Today saw the release of a new desktop Twitter client – *chirp. It’s not like we needed another desktop client for Twitter, what with TweetDeck, DestroyTwitter, Spaz, Twhirl and others already available, but the unique feature of this new application is that it runs on Windows Vista only 🙂
Whilst there are undoubtedly many use-cases for building native OS desktop applications, I’m not sure that a Twitter client demands it, even if the animations are ‘beautiful’ (I don’t know if they are, as I can’t run the application here on Mac OS X).
Looking at this from both an application developer and end-user perspective, it seems pretty clear why AIR offers such a compelling solution. Take a look at my experience at trying to acquire a Twitter desktop application from the web:
*chirp – what do I do with this?
DestroyTwitter (built on Adobe AIR) – badge-based installer works on Mac, Windows and Linux.
Bottom line: if you want to reach the maximum potential audience for your application, build it on Adobe AIR.
to be fair, it looks like you’re trying to install the WPF app on an Apple machine – possibly you have a vm running, but still I wonder if the experience would be as confusing on a Windows box properly (or within the VM itself)?
As for being non x-plat, well when the web itself is our platform then there’ll be no place for OS specific apps, but until then it’ll continue being divided like this and people will make their choices based on where they get their news/advice etc I guess. As a developer though, non x-plat would not be an option for me any more…
Lastly, it’s nice to see a signed AIR app in DestroyTwitter. Too many are not signed and that must worry you guys surely? Not necessarily from a security standpoint only, but from a consumer confidence view too… I think Adobe could do with a push to get AIR developers cert’ed up maybe…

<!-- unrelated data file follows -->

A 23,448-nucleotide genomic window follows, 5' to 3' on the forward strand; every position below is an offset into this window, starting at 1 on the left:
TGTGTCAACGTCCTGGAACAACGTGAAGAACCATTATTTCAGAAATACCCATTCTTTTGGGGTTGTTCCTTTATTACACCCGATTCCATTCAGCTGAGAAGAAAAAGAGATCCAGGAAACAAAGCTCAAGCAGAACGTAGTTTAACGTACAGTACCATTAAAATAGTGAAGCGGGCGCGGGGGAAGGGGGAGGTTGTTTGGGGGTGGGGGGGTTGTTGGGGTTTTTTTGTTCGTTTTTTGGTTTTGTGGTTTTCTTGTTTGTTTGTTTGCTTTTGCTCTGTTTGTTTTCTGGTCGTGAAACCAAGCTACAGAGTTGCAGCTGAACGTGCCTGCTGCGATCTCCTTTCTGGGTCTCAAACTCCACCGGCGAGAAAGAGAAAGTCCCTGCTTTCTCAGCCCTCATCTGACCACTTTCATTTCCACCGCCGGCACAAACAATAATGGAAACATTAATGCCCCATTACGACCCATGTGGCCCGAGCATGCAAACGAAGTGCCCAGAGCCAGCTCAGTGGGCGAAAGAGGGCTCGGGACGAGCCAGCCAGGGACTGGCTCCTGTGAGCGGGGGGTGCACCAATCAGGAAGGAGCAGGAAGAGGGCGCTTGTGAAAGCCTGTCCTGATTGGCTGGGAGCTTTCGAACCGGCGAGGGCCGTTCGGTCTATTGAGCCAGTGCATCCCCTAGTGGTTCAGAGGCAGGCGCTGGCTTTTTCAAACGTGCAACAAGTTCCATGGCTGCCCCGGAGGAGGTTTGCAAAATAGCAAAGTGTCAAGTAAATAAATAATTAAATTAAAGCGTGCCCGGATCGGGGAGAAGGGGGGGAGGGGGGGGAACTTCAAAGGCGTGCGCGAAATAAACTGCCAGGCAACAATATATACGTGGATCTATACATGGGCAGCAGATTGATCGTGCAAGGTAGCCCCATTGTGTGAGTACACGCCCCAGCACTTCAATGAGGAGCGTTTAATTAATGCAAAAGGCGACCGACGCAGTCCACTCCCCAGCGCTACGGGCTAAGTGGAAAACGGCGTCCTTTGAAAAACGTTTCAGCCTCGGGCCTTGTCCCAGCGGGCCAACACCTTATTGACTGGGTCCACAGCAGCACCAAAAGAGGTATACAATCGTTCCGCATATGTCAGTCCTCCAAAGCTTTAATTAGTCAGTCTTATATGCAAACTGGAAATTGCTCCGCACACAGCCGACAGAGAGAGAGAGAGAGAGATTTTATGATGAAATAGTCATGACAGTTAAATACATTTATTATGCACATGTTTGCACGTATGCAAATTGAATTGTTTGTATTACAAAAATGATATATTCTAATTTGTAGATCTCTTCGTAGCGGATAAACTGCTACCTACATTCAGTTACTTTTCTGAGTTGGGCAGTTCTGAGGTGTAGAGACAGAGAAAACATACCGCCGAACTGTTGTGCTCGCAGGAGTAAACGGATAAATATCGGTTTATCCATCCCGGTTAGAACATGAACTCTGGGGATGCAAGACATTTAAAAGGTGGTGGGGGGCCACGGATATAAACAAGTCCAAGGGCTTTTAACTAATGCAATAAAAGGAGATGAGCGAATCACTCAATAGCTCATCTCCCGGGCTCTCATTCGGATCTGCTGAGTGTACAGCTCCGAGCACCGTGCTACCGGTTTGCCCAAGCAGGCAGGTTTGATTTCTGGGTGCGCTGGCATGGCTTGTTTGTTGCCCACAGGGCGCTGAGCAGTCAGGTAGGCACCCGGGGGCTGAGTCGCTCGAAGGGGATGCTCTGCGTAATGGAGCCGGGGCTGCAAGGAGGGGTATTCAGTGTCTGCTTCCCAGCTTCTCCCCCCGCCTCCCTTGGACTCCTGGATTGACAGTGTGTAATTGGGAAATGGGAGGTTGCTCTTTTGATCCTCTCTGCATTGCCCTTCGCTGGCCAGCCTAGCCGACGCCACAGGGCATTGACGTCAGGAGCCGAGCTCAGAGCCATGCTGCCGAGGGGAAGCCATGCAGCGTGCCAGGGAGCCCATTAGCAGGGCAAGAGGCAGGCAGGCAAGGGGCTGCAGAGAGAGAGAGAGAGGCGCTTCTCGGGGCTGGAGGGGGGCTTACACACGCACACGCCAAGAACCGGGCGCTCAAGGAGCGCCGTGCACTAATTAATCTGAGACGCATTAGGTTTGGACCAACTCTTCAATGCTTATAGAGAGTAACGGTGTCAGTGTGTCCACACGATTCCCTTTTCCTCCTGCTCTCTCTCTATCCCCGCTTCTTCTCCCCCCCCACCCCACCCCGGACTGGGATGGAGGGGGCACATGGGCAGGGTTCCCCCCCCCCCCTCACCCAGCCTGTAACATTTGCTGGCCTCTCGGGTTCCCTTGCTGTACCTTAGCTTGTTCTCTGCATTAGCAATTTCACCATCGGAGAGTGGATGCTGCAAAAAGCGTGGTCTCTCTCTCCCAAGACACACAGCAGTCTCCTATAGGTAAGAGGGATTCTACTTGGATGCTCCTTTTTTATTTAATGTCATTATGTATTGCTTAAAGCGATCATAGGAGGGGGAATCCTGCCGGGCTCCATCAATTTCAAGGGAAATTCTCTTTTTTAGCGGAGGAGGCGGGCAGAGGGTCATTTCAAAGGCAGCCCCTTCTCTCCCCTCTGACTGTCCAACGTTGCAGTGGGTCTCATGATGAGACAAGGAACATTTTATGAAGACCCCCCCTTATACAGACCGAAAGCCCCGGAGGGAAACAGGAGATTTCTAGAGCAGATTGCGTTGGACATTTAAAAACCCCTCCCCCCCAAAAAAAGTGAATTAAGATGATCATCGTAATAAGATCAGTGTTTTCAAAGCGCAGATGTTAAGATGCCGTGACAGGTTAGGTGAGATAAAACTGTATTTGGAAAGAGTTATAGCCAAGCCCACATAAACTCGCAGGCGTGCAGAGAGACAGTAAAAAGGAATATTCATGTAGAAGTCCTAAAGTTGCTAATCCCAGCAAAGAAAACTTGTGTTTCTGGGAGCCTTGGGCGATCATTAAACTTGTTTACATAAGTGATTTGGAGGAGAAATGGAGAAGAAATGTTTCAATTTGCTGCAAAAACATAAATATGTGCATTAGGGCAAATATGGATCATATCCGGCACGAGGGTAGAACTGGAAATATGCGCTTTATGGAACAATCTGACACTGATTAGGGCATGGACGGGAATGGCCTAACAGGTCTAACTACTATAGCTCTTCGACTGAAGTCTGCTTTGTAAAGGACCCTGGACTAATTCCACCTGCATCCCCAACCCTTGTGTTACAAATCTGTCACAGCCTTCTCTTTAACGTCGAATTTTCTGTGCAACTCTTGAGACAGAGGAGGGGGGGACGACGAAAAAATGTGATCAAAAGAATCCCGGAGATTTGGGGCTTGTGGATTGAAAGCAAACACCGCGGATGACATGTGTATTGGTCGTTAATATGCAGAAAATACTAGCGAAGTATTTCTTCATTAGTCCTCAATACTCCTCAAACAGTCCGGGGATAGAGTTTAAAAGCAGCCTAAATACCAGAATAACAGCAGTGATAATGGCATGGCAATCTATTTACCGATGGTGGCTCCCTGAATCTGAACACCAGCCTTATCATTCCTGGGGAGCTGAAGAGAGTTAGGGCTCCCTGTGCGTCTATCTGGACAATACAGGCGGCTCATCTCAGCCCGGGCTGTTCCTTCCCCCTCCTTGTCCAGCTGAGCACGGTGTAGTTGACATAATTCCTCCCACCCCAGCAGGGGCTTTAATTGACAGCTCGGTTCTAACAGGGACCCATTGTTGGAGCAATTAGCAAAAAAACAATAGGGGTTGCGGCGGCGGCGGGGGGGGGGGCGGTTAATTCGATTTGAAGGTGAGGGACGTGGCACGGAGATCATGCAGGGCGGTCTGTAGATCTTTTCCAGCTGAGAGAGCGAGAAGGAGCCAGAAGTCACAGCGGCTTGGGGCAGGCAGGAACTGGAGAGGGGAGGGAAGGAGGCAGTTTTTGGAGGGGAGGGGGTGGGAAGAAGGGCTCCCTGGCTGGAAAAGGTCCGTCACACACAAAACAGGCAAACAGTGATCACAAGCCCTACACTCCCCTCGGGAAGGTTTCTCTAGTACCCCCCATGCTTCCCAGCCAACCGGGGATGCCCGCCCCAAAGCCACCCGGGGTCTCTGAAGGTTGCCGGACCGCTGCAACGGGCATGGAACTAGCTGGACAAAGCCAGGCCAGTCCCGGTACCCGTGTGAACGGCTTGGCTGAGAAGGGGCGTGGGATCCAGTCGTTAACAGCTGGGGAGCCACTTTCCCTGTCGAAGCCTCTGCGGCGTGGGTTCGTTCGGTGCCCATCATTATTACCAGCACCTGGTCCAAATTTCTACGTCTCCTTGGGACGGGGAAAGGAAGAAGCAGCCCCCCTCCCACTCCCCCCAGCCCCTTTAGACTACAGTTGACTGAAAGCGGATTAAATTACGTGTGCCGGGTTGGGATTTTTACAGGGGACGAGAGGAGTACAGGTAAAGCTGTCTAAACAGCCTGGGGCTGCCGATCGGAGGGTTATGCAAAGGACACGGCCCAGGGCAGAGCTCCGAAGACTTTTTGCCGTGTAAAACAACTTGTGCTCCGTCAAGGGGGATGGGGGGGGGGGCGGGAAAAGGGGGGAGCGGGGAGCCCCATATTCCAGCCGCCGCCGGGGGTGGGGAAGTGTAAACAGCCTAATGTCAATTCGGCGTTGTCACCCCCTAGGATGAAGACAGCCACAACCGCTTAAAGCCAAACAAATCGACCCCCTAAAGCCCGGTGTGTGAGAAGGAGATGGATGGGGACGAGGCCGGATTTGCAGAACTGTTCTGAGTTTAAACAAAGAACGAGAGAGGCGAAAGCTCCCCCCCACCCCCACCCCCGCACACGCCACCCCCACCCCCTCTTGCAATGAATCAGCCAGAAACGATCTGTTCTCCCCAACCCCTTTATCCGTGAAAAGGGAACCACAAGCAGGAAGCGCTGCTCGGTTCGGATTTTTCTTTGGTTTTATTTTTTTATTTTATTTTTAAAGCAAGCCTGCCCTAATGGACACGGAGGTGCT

Anyway, would be interested to see if installing the WPF app is as confusing when done natively. Even though folks like us might run multiple OS’s on the same machine, it’s not the norm I don’t think.
It is also true that not everybody is happy with an AIR based Twitter client when it costantly takes 150MB of ram and more.
Emanuele – looks like *chirp isn’t exactly light in terms of resources consumed at 130Mb RAM: http://twitpic.com/187yl.
Pete – “to be fair, it looks like you’re trying to install the WPF app on an Apple machine”. Yes, I was playing the role of a consumer – i.e. someone who doesn’t know or care what either WPF or AIR is – who just wanted to get an application and was comparing the experiences 😉
I agree on the need to ensure applications are signed with a trusted certificate – this is something we’ve been trying to encourage through the AIR marketplace. The recent introduction of developer certificates (rather than company certificates) should help here…
It doesn’t install properly on a native Vista machine (just get a white fade where the app window is supposed to be). And it’s a 15mb download. So all-in-all quite a big fail it would seem, and a pretty crappy user-experience (although the install itself wasn’t overly painful).
To respond to the point of the post (and to ask the obvious question), what’s the comparison of installed user-base of the Air runtime versus Vista?
It clearly says on the front page of their site that the app is for Vista. I’d be pretty sure most people know if they have Vista or not, and therefore as consumers wouldn’t try to install it if they didn’t have Vista.
That said, unless they have some great features not available in AIR? or they had managed to greatly reduce the RAM consumed (which they don’t seem to have done) it does seem somewhat a silly choice of technology. The company behind the development are a MS house though.
Tink: This post was written somewhat tongue-in-cheek 😉
“I’d be pretty sure most people know if they have Vista or not, and therefore as consumers wouldn’t try to install it if they didn’t have Vista.”
True – but my main point, on a serious note, was questioning why you would want to restrict your application to people on a single version of a particular OS, when you could choose to make it available to a much wider audience with AIR.
Like Chris above, it didn’t install properly on my Vista machine either. Kind of sucky showing out of the gates, eh?